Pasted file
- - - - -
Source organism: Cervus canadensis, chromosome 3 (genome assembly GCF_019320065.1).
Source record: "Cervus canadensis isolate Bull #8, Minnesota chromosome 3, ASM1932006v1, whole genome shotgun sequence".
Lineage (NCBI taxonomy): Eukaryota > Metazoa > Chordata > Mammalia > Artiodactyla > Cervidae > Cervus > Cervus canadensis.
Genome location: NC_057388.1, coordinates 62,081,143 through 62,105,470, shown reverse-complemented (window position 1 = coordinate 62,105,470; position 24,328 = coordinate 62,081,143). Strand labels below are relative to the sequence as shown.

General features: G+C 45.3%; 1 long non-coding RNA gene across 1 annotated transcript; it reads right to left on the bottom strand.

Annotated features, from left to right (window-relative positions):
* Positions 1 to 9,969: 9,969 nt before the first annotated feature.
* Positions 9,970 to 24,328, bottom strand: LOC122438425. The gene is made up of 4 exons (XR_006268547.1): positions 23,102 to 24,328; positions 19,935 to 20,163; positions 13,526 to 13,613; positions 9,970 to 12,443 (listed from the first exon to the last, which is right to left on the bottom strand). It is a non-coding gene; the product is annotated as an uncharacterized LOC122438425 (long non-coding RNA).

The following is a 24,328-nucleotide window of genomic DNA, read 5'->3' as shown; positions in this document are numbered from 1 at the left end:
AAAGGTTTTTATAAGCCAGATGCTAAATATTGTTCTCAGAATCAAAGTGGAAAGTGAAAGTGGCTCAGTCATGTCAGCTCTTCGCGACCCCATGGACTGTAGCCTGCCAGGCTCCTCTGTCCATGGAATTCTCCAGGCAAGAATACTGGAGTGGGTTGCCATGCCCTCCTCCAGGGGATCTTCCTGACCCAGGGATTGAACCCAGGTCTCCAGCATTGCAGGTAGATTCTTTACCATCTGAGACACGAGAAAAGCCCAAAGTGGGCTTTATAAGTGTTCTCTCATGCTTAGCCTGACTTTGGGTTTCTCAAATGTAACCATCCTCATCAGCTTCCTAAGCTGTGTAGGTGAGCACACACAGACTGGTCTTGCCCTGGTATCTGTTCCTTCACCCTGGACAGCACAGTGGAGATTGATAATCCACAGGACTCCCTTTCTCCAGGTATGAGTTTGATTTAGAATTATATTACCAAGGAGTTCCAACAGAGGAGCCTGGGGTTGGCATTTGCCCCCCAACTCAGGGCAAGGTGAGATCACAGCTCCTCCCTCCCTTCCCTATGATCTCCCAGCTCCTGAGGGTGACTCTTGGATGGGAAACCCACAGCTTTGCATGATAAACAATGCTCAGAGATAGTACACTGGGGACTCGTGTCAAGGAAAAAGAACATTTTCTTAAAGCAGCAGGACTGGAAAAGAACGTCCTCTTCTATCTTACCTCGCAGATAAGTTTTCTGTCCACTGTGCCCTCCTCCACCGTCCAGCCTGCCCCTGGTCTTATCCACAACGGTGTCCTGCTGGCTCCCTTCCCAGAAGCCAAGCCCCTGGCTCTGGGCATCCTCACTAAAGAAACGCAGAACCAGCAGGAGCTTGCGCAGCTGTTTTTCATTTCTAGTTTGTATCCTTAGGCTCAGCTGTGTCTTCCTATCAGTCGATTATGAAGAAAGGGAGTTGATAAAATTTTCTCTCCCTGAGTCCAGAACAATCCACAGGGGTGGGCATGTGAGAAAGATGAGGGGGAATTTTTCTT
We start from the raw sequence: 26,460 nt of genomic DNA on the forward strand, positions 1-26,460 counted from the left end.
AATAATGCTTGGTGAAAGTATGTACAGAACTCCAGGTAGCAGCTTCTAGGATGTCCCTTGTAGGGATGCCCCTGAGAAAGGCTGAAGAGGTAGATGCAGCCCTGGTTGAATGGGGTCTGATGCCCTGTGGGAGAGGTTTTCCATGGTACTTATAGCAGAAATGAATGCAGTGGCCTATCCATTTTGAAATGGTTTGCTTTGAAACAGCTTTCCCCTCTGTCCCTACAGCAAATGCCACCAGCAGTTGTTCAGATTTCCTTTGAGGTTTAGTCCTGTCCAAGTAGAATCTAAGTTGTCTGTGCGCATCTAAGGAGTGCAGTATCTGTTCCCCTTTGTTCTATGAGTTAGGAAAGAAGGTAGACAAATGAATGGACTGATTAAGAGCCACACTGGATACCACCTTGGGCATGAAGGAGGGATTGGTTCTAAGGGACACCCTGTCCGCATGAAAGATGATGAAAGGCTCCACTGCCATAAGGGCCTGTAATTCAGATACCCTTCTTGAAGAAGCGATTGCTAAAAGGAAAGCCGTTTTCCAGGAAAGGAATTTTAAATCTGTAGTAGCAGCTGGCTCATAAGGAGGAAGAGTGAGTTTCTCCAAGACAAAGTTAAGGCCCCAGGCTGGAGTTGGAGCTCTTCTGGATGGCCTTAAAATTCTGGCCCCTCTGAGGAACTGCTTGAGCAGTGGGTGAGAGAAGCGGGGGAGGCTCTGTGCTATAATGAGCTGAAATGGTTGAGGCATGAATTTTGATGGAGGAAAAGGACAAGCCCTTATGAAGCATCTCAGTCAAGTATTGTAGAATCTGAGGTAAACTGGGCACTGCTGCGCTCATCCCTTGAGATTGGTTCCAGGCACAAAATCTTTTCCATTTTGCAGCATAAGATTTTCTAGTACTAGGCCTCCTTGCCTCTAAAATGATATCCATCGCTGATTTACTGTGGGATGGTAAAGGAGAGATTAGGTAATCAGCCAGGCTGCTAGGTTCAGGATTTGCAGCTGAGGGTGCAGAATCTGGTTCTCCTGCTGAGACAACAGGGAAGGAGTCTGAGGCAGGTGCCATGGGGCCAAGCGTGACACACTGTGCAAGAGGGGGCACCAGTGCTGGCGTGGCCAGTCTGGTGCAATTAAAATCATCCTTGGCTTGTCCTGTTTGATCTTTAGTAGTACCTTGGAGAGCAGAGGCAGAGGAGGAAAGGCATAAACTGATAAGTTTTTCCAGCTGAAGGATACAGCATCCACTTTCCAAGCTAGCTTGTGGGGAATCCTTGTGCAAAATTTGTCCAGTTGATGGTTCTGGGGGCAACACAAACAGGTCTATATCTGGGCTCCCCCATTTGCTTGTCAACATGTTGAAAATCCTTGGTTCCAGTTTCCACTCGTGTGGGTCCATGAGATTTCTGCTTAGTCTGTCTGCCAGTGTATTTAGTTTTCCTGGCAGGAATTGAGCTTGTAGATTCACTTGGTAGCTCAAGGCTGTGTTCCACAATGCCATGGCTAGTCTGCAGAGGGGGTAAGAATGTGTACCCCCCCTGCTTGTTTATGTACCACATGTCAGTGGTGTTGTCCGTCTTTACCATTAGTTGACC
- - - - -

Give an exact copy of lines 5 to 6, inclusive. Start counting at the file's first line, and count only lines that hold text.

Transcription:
General features: G+C 45.3%; 1 long non-coding RNA gene across 1 annotated transcript; it reads right to left on the bottom strand.

Annotated features, from left to right (window-relative positions):